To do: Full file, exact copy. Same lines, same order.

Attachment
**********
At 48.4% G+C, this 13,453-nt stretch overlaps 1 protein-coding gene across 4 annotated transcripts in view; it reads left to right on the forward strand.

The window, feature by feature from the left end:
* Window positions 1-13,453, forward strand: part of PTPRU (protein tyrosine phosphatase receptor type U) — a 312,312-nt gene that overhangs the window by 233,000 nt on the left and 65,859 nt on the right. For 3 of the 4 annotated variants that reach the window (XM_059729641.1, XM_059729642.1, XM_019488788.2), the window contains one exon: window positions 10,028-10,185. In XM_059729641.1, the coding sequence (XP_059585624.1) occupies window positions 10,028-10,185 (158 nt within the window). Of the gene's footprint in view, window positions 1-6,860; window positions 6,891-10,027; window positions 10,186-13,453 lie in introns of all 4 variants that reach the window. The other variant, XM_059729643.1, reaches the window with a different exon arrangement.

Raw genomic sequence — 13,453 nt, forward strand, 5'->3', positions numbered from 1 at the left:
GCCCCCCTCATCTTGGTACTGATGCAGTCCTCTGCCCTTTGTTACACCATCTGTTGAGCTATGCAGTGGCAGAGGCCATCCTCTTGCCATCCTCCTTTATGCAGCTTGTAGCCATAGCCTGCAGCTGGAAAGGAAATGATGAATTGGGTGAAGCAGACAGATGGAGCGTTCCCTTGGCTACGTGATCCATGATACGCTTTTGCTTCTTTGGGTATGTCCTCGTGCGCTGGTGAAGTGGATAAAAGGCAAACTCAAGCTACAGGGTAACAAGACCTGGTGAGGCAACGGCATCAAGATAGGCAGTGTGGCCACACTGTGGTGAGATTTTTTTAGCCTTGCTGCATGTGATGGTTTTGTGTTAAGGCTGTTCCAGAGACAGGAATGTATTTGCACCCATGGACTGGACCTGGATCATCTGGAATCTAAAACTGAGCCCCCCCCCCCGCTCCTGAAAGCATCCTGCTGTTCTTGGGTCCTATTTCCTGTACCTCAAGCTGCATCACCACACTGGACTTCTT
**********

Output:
At 48.4% G+C, this 13,453-nt stretch overlaps 1 protein-coding gene across 4 annotated transcripts in view; it reads left to right on the forward strand.

The window, feature by feature from the left end:
* Window positions 1-13,453, forward strand: part of PTPRU (protein tyrosine phosphatase receptor type U) — a 312,312-nt gene that overhangs the window by 233,000 nt on the left and 65,859 nt on the right. For 3 of the 4 annotated variants that reach the window (XM_059729641.1, XM_059729642.1, XM_019488788.2), the window contains one exon: window positions 10,028-10,185. In XM_059729641.1, the coding sequence (XP_059585624.1) occupies window positions 10,028-10,185 (158 nt within the window). Of the gene's footprint in view, window positions 1-6,860; window positions 6,891-10,027; window positions 10,186-13,453 lie in introns of all 4 variants that reach the window. The other variant, XM_059729643.1, reaches the window with a different exon arrangement.

Raw genomic sequence — 13,453 nt, forward strand, 5'->3', positions numbered from 1 at the left:
GCCCCCCTCATCTTGGTACTGATGCAGTCCTCTGCCCTTTGTTACACCATCTGTTGAGCTATGCAGTGGCAGAGGCCATCCTCTTGCCATCCTCCTTTATGCAGCTTGTAGCCATAGCCTGCAGCTGGAAAGGAAATGATGAATTGGGTGAAGCAGACAGATGGAGCGTTCCCTTGGCTACGTGATCCATGATACGCTTTTGCTTCTTTGGGTATGTCCTCGTGCGCTGGTGAAGTGGATAAAAGGCAAACTCAAGCTACAGGGTAACAAGACCTGGTGAGGCAACGGCATCAAGATAGGCAGTGTGGCCACACTGTGGTGAGATTTTTTTAGCCTTGCTGCATGTGATGGTTTTGTGTTAAGGCTGTTCCAGAGACAGGAATGTATTTGCACCCATGGACTGGACCTGGATCATCTGGAATCTAAAACTGAGCCCCCCCCCCCGCTCCTGAAAGCATCCTGCTGTTCTTGGGTCCTATTTCCTGTACCTCAAGCTGCATCACCACACTGGACTTCTT